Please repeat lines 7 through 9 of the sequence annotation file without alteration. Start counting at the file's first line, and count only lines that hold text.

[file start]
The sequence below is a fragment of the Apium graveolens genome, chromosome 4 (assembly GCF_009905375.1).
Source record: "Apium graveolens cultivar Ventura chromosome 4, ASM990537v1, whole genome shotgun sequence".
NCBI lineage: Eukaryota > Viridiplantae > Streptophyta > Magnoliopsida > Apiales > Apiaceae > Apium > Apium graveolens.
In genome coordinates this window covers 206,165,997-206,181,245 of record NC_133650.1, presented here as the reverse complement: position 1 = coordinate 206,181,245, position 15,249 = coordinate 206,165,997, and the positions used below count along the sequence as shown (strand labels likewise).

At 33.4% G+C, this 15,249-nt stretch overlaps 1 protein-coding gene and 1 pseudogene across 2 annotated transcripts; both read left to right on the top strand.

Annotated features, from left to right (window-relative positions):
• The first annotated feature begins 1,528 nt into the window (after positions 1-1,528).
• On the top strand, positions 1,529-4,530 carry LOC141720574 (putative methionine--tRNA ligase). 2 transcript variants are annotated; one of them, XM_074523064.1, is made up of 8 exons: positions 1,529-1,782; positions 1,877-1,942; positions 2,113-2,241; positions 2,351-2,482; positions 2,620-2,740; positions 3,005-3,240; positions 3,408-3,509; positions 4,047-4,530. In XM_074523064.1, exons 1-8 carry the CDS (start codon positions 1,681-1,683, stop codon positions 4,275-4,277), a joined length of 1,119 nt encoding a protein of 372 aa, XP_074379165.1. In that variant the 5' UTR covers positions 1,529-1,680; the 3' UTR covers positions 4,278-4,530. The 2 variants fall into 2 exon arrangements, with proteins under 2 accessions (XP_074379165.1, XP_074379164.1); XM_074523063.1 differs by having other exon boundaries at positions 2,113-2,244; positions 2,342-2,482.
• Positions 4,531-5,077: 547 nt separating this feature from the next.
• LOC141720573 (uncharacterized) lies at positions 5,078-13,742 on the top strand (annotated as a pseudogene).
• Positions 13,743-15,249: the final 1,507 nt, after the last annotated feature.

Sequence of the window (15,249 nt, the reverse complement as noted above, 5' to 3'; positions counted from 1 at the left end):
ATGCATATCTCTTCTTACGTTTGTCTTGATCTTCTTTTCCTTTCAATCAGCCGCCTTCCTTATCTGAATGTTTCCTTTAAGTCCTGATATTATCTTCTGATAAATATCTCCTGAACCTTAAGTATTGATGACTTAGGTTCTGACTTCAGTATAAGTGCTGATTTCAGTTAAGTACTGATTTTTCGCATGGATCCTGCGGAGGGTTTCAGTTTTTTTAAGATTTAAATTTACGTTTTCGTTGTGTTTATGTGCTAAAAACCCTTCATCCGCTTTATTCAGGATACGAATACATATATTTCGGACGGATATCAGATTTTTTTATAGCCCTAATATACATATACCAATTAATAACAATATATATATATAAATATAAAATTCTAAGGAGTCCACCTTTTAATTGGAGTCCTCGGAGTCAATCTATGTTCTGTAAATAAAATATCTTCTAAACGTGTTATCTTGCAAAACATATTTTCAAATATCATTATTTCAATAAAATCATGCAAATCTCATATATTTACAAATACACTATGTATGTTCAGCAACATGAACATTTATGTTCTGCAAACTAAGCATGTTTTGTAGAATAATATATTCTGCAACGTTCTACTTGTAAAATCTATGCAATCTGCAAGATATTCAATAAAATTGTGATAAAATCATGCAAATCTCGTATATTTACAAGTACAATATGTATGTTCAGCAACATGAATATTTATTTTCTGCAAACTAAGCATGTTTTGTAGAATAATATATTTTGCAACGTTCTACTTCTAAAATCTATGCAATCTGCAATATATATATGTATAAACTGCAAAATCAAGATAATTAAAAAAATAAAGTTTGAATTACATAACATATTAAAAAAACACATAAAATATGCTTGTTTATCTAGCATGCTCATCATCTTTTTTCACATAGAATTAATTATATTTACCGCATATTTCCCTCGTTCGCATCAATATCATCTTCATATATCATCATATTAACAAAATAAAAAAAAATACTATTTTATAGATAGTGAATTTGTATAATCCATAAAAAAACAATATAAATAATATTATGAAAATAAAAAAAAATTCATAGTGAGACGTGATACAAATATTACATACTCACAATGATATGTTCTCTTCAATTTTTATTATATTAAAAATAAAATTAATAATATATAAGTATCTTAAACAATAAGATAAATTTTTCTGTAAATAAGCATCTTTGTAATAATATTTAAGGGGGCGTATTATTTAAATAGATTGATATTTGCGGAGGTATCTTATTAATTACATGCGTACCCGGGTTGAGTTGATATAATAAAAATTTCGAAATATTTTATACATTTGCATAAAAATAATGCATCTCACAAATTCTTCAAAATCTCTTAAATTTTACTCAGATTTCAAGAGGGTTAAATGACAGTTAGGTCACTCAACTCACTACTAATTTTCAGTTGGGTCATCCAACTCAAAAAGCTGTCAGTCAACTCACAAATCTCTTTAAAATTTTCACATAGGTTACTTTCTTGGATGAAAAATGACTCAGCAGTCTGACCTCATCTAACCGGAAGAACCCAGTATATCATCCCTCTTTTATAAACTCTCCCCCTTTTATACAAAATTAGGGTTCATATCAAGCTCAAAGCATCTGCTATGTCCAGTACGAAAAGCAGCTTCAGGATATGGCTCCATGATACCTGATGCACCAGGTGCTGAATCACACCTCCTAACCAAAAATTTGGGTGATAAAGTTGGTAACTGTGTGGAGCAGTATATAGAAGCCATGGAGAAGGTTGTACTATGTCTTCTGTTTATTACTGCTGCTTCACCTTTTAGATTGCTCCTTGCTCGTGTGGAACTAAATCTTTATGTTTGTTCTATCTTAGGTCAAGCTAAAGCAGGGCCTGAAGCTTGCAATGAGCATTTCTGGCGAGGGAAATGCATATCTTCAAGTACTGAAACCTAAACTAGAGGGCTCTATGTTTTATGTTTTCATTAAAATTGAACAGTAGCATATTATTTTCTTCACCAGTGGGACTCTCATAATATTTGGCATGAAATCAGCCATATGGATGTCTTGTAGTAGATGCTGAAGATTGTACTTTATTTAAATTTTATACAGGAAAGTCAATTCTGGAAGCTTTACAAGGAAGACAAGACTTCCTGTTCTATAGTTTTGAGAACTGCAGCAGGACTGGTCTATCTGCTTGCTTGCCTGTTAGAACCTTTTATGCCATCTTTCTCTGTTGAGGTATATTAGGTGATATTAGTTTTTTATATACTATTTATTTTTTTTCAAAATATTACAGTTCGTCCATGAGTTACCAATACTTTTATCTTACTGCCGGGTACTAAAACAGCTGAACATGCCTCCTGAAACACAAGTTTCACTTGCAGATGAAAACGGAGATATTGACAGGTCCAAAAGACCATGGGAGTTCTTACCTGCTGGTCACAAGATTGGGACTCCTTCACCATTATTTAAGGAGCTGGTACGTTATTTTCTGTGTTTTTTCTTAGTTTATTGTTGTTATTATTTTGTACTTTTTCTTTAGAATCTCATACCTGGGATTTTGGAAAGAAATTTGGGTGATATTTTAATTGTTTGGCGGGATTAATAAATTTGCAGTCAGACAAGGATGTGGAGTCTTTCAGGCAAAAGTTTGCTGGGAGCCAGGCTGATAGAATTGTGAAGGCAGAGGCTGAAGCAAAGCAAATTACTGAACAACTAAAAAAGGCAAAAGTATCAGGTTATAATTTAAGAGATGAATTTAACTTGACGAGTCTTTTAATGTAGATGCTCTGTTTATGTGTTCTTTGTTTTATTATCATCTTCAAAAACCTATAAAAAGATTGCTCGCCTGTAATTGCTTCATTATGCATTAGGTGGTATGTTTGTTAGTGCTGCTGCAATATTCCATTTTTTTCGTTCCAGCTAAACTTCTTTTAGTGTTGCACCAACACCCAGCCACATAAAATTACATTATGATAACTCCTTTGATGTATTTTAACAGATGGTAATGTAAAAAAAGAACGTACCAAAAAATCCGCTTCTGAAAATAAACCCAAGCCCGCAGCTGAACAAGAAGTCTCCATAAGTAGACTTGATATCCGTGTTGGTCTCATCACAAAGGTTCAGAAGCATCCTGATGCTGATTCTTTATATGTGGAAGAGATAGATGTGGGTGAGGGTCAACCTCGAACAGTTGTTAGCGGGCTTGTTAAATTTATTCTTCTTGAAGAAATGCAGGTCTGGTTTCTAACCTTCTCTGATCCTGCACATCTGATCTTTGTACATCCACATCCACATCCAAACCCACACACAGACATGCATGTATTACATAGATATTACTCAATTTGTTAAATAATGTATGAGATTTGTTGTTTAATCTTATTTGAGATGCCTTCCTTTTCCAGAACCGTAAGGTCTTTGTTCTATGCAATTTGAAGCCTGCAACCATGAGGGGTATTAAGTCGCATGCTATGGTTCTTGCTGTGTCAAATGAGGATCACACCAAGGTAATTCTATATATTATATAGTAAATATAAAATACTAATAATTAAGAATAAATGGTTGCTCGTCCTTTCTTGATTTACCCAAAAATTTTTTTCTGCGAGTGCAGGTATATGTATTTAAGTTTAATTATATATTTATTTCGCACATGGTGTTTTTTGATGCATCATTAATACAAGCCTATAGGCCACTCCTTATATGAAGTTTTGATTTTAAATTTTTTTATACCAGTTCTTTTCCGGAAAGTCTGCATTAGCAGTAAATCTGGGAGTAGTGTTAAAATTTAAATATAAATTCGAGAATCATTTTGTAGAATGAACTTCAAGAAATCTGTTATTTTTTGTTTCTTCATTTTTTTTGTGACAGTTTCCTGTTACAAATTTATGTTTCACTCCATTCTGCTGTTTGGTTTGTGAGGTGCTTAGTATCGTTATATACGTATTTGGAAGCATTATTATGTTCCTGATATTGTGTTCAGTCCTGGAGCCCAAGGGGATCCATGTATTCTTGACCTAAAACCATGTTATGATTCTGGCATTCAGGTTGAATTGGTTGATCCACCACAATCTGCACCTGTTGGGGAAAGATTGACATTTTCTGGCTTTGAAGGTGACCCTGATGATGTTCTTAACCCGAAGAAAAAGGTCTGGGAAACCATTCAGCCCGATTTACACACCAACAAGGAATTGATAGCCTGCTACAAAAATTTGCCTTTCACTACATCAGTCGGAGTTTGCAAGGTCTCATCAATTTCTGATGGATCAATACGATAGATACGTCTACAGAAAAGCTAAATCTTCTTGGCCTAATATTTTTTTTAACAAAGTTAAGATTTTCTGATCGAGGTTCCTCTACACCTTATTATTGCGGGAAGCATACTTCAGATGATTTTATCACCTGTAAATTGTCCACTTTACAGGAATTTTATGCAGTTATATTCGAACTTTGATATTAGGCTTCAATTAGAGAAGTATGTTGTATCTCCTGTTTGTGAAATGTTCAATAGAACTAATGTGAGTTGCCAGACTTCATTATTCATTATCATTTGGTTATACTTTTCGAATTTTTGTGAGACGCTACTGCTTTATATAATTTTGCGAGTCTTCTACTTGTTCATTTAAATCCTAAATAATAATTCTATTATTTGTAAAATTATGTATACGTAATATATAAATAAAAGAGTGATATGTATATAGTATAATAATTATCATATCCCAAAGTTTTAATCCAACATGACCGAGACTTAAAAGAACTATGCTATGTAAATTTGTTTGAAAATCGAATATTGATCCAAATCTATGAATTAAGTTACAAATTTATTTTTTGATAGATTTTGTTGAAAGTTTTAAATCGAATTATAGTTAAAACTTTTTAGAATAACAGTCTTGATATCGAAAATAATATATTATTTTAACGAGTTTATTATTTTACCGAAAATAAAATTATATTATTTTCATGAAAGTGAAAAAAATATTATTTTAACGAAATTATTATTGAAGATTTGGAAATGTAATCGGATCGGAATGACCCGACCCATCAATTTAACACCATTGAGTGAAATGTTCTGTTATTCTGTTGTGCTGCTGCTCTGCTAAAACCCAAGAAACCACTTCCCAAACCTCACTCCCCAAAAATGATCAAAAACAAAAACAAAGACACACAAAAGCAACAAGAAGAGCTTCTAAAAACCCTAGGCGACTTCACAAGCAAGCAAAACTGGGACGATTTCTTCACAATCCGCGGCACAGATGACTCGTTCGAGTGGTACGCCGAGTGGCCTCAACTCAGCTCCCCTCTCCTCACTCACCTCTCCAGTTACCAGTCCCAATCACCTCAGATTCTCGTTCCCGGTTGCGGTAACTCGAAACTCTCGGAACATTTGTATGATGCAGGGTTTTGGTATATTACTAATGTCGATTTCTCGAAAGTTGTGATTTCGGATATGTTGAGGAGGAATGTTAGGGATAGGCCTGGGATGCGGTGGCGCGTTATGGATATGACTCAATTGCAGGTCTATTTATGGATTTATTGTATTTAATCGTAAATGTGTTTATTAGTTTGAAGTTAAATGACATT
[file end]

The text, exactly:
• The first annotated feature begins 1,528 nt into the window (after positions 1-1,528).
• On the top strand, positions 1,529-4,530 carry LOC141720574 (putative methionine--tRNA ligase). 2 transcript variants are annotated; one of them, XM_074523064.1, is made up of 8 exons: positions 1,529-1,782; positions 1,877-1,942; positions 2,113-2,241; positions 2,351-2,482; positions 2,620-2,740; positions 3,005-3,240; positions 3,408-3,509; positions 4,047-4,530. In XM_074523064.1, exons 1-8 carry the CDS (start codon positions 1,681-1,683, stop codon positions 4,275-4,277), a joined length of 1,119 nt encoding a protein of 372 aa, XP_074379165.1. In that variant the 5' UTR covers positions 1,529-1,680; the 3' UTR covers positions 4,278-4,530. The 2 variants fall into 2 exon arrangements, with proteins under 2 accessions (XP_074379165.1, XP_074379164.1); XM_074523063.1 differs by having other exon boundaries at positions 2,113-2,244; positions 2,342-2,482.
• Positions 4,531-5,077: 547 nt separating this feature from the next.